Here's what he had to say (emphasis mine):
For Syndergaard, the issue has always been the breaking ball.... When he was drafted, he was a big kid who threw hard - really easy delivery - but no breaking ball. I actually talked to Syndergaard before the Future's Game last year, and said to him, "What are you throwing now, both curveball and a slider?" He said, "yeah, I've got both. It doesn't really matter to me which one turns out to be the weapon, but I'm going to need a plus breaking ball if I'm going to be a really good Major League pitcher." It seems like every couple of months, the breaking ball, the curve ball specifically, just improves a little bit. I think the curveball is going to be the weapon for him. It was above average at the end of last year, and flashing a little better than that in Spring Training. I think that's going to be the separator.For the Mets, the challenge is how long you leave him in a tough environment... where the ball doesn't necessarily break as much as it will when you're playing at sea level. Will he be better able to refine the pitch there? Or, are you better off just bringing him to the big leagues once you get to an appropriate date for the service time to say, "Well, he might have to continue his development at the big league level, but the command and velocity are good enough to continue refining the curveball once he's in the majors"?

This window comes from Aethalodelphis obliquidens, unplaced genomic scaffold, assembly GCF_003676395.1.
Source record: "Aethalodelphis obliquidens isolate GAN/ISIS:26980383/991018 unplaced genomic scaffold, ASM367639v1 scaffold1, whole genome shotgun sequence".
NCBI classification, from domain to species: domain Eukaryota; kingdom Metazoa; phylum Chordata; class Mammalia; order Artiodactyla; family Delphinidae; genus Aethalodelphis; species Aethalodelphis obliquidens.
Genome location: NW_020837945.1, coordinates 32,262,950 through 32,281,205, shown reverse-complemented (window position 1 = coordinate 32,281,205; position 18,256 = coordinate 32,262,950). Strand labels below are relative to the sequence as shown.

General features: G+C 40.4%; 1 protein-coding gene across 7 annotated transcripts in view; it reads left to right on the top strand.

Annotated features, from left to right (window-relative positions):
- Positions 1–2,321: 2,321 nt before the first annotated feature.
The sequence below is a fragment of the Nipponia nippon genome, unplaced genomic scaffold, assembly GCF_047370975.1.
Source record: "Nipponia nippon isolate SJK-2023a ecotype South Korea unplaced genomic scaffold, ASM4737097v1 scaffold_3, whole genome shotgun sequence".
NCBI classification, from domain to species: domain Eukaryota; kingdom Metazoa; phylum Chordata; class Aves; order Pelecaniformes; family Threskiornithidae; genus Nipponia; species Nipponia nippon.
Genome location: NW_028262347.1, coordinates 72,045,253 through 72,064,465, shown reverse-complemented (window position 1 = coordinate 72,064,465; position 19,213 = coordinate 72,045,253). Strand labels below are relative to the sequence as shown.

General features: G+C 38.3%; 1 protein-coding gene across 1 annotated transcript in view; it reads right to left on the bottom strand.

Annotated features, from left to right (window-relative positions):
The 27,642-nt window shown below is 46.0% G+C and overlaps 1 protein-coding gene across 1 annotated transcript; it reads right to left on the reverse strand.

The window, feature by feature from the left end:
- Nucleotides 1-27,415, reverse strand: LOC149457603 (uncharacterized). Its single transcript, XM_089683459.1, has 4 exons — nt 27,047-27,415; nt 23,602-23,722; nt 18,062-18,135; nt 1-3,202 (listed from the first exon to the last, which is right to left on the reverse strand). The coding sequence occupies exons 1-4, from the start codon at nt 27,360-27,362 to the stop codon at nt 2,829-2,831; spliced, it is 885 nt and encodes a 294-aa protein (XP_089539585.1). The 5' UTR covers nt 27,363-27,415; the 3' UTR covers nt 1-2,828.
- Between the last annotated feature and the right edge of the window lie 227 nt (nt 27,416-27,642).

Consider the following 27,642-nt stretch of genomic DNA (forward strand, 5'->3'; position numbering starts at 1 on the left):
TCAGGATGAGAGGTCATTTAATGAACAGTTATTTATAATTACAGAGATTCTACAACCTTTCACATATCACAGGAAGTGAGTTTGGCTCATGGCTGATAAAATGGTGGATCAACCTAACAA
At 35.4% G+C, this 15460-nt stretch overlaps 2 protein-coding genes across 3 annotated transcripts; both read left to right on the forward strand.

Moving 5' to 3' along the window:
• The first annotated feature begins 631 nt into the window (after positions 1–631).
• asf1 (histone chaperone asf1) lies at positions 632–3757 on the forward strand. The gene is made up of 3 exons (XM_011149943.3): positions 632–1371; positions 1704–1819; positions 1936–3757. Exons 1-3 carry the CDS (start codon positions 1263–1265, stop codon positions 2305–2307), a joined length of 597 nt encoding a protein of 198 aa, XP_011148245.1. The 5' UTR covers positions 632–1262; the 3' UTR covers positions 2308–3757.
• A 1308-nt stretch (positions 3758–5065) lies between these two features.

This is a more positive assessment of Syndergaard's curveball than Law offered in January in his Top 100 prospect writeups.
"His changeup is comfortably plus already, but his curveball, a grade-40ish pitch in high school and early in his pro career, is already solid average, and plays up because he gets on top of the ball and releases so close to the plate; hitters swing and miss at it like it's a sharper, harder pitch."Again, in January, Law called it average. In April, he called it plus.